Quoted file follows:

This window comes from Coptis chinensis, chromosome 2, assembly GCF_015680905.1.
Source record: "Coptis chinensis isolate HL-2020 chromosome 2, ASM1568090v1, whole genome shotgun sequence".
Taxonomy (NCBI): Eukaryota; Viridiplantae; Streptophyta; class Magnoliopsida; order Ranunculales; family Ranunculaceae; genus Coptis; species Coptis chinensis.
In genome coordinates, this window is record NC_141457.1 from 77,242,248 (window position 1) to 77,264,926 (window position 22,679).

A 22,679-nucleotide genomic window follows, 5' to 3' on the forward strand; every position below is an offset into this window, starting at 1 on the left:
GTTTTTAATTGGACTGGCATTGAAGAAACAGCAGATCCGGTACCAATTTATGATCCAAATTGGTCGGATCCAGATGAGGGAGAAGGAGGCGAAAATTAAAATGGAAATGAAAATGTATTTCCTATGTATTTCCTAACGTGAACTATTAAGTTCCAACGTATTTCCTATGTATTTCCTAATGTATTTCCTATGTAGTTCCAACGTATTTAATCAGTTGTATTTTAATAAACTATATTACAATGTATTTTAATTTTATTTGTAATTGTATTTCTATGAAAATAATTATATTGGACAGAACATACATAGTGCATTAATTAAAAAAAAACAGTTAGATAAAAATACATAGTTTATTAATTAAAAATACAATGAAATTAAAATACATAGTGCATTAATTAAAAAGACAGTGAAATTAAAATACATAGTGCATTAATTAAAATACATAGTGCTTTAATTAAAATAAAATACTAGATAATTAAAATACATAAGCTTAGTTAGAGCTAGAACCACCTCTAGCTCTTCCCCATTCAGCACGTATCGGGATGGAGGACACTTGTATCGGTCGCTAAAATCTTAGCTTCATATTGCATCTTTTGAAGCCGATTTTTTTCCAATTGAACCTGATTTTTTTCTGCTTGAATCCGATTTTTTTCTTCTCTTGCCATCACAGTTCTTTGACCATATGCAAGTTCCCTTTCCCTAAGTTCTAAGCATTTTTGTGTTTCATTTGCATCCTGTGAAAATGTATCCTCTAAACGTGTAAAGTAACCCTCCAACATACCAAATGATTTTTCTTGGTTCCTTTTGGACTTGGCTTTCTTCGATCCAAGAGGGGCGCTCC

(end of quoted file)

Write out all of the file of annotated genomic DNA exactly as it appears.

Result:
This window comes from Coptis chinensis, chromosome 2, assembly GCF_015680905.1.
Source record: "Coptis chinensis isolate HL-2020 chromosome 2, ASM1568090v1, whole genome shotgun sequence".
Taxonomy (NCBI): Eukaryota; Viridiplantae; Streptophyta; class Magnoliopsida; order Ranunculales; family Ranunculaceae; genus Coptis; species Coptis chinensis.
In genome coordinates, this window is record NC_141457.1 from 77,242,248 (window position 1) to 77,264,926 (window position 22,679).

A 22,679-nucleotide genomic window follows, 5' to 3' on the forward strand; every position below is an offset into this window, starting at 1 on the left:
GTTTTTAATTGGACTGGCATTGAAGAAACAGCAGATCCGGTACCAATTTATGATCCAAATTGGTCGGATCCAGATGAGGGAGAAGGAGGCGAAAATTAAAATGGAAATGAAAATGTATTTCCTATGTATTTCCTAACGTGAACTATTAAGTTCCAACGTATTTCCTATGTATTTCCTAATGTATTTCCTATGTAGTTCCAACGTATTTAATCAGTTGTATTTTAATAAACTATATTACAATGTATTTTAATTTTATTTGTAATTGTATTTCTATGAAAATAATTATATTGGACAGAACATACATAGTGCATTAATTAAAAAAAAACAGTTAGATAAAAATACATAGTTTATTAATTAAAAATACAATGAAATTAAAATACATAGTGCATTAATTAAAAAGACAGTGAAATTAAAATACATAGTGCATTAATTAAAATACATAGTGCTTTAATTAAAATAAAATACTAGATAATTAAAATACATAAGCTTAGTTAGAGCTAGAACCACCTCTAGCTCTTCCCCATTCAGCACGTATCGGGATGGAGGACACTTGTATCGGTCGCTAAAATCTTAGCTTCATATTGCATCTTTTGAAGCCGATTTTTTTCCAATTGAACCTGATTTTTTTCTGCTTGAATCCGATTTTTTTCTTCTCTTGCCATCACAGTTCTTTGACCATATGCAAGTTCCCTTTCCCTAAGTTCTAAGCATTTTTGTGTTTCATTTGCATCCTGTGAAAATGTATCCTCTAAACGTGTAAAGTAACCCTCCAACATACCAAATGATTTTTCTTGGTTCCTTTTGGACTTGGCTTTCTTCGATCCAAGAGGGGCGCTCC